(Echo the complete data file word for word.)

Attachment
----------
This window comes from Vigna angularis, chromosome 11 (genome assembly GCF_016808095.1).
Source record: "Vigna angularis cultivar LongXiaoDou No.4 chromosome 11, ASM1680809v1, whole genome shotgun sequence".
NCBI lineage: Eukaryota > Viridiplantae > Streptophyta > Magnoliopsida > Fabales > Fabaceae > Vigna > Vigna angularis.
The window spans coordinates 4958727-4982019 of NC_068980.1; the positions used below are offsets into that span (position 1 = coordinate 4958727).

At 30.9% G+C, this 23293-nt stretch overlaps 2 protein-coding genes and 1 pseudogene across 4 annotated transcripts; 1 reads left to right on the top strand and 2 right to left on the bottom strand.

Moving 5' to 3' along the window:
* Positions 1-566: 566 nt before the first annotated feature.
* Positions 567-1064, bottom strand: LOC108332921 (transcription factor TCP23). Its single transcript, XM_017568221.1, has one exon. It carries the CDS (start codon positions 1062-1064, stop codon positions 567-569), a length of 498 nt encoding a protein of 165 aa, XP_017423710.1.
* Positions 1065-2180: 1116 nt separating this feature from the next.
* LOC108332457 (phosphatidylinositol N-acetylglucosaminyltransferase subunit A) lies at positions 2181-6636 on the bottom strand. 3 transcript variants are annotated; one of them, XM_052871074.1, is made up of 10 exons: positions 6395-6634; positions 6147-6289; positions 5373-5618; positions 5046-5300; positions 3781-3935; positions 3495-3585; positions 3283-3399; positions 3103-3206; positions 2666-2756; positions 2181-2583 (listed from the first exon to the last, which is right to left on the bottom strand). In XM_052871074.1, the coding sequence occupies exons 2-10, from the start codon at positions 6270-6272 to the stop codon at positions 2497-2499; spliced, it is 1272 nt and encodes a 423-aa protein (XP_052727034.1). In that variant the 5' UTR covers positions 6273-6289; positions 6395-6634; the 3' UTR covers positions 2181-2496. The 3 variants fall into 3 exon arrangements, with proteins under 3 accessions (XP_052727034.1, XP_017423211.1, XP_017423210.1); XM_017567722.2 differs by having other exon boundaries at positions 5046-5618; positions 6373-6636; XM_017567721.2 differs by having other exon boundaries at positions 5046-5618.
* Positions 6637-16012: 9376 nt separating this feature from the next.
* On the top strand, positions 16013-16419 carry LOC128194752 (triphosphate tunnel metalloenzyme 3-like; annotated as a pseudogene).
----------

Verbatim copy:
This window comes from Vigna angularis, chromosome 11 (genome assembly GCF_016808095.1).
Source record: "Vigna angularis cultivar LongXiaoDou No.4 chromosome 11, ASM1680809v1, whole genome shotgun sequence".
NCBI lineage: Eukaryota > Viridiplantae > Streptophyta > Magnoliopsida > Fabales > Fabaceae > Vigna > Vigna angularis.
The window spans coordinates 4958727-4982019 of NC_068980.1; the positions used below are offsets into that span (position 1 = coordinate 4958727).

At 30.9% G+C, this 23293-nt stretch overlaps 2 protein-coding genes and 1 pseudogene across 4 annotated transcripts; 1 reads left to right on the top strand and 2 right to left on the bottom strand.

Moving 5' to 3' along the window:
* Positions 1-566: 566 nt before the first annotated feature.
* Positions 567-1064, bottom strand: LOC108332921 (transcription factor TCP23). Its single transcript, XM_017568221.1, has one exon. It carries the CDS (start codon positions 1062-1064, stop codon positions 567-569), a length of 498 nt encoding a protein of 165 aa, XP_017423710.1.
* Positions 1065-2180: 1116 nt separating this feature from the next.
* LOC108332457 (phosphatidylinositol N-acetylglucosaminyltransferase subunit A) lies at positions 2181-6636 on the bottom strand. 3 transcript variants are annotated; one of them, XM_052871074.1, is made up of 10 exons: positions 6395-6634; positions 6147-6289; positions 5373-5618; positions 5046-5300; positions 3781-3935; positions 3495-3585; positions 3283-3399; positions 3103-3206; positions 2666-2756; positions 2181-2583 (listed from the first exon to the last, which is right to left on the bottom strand). In XM_052871074.1, the coding sequence occupies exons 2-10, from the start codon at positions 6270-6272 to the stop codon at positions 2497-2499; spliced, it is 1272 nt and encodes a 423-aa protein (XP_052727034.1). In that variant the 5' UTR covers positions 6273-6289; positions 6395-6634; the 3' UTR covers positions 2181-2496. The 3 variants fall into 3 exon arrangements, with proteins under 3 accessions (XP_052727034.1, XP_017423211.1, XP_017423210.1); XM_017567722.2 differs by having other exon boundaries at positions 5046-5618; positions 6373-6636; XM_017567721.2 differs by having other exon boundaries at positions 5046-5618.
* Positions 6637-16012: 9376 nt separating this feature from the next.
* On the top strand, positions 16013-16419 carry LOC128194752 (triphosphate tunnel metalloenzyme 3-like; annotated as a pseudogene).